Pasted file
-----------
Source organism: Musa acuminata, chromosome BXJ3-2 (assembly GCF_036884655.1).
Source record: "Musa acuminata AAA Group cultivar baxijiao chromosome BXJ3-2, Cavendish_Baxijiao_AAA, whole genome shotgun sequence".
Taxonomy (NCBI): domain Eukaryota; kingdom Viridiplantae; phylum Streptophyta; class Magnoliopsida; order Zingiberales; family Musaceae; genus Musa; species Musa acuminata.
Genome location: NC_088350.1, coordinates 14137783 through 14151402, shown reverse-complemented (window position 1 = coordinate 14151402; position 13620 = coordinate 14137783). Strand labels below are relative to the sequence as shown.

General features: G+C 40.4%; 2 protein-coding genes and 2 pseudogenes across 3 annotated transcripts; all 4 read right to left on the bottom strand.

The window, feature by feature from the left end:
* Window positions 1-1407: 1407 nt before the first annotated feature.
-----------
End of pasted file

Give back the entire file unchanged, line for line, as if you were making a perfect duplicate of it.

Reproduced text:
Source organism: Musa acuminata, chromosome BXJ3-2 (assembly GCF_036884655.1).
Source record: "Musa acuminata AAA Group cultivar baxijiao chromosome BXJ3-2, Cavendish_Baxijiao_AAA, whole genome shotgun sequence".
Taxonomy (NCBI): domain Eukaryota; kingdom Viridiplantae; phylum Streptophyta; class Magnoliopsida; order Zingiberales; family Musaceae; genus Musa; species Musa acuminata.
Genome location: NC_088350.1, coordinates 14137783 through 14151402, shown reverse-complemented (window position 1 = coordinate 14151402; position 13620 = coordinate 14137783). Strand labels below are relative to the sequence as shown.

General features: G+C 40.4%; 2 protein-coding genes and 2 pseudogenes across 3 annotated transcripts; all 4 read right to left on the bottom strand.

The window, feature by feature from the left end:
* Window positions 1-1407: 1407 nt before the first annotated feature.